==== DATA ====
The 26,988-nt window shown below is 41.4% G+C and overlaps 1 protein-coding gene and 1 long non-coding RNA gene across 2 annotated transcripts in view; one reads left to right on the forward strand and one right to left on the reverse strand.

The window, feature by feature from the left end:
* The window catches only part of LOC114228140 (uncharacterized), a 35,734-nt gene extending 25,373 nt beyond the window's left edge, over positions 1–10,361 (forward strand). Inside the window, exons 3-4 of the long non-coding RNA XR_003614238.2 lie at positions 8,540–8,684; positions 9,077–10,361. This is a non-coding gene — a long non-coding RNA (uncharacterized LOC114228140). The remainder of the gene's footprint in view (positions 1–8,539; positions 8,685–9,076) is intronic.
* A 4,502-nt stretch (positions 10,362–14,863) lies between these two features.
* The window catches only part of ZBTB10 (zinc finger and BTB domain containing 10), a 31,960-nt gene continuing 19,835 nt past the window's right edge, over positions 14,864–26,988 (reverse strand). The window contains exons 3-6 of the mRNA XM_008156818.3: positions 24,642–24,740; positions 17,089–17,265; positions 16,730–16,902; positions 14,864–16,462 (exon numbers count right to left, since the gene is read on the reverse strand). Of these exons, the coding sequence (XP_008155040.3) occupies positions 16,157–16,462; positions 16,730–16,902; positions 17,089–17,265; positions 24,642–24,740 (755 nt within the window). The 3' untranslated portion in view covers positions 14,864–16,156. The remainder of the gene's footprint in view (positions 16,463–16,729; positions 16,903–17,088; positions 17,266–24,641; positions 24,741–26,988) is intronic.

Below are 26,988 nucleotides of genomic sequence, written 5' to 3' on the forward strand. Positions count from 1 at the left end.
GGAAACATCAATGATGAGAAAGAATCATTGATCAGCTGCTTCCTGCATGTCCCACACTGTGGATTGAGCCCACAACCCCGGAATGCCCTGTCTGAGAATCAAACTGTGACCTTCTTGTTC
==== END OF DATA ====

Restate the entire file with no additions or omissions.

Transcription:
The 26,988-nt window shown below is 41.4% G+C and overlaps 1 protein-coding gene and 1 long non-coding RNA gene across 2 annotated transcripts in view; one reads left to right on the forward strand and one right to left on the reverse strand.

The window, feature by feature from the left end:
* The window catches only part of LOC114228140 (uncharacterized), a 35,734-nt gene extending 25,373 nt beyond the window's left edge, over positions 1–10,361 (forward strand). Inside the window, exons 3-4 of the long non-coding RNA XR_003614238.2 lie at positions 8,540–8,684; positions 9,077–10,361. This is a non-coding gene — a long non-coding RNA (uncharacterized LOC114228140). The remainder of the gene's footprint in view (positions 1–8,539; positions 8,685–9,076) is intronic.
* A 4,502-nt stretch (positions 10,362–14,863) lies between these two features.
* The window catches only part of ZBTB10 (zinc finger and BTB domain containing 10), a 31,960-nt gene continuing 19,835 nt past the window's right edge, over positions 14,864–26,988 (reverse strand). The window contains exons 3-6 of the mRNA XM_008156818.3: positions 24,642–24,740; positions 17,089–17,265; positions 16,730–16,902; positions 14,864–16,462 (exon numbers count right to left, since the gene is read on the reverse strand). Of these exons, the coding sequence (XP_008155040.3) occupies positions 16,157–16,462; positions 16,730–16,902; positions 17,089–17,265; positions 24,642–24,740 (755 nt within the window). The 3' untranslated portion in view covers positions 14,864–16,156. The remainder of the gene's footprint in view (positions 16,463–16,729; positions 16,903–17,088; positions 17,266–24,641; positions 24,741–26,988) is intronic.

Below are 26,988 nucleotides of genomic sequence, written 5' to 3' on the forward strand. Positions count from 1 at the left end.
GGAAACATCAATGATGAGAAAGAATCATTGATCAGCTGCTTCCTGCATGTCCCACACTGTGGATTGAGCCCACAACCCCGGAATGCCCTGTCTGAGAATCAAACTGTGACCTTCTTGTTC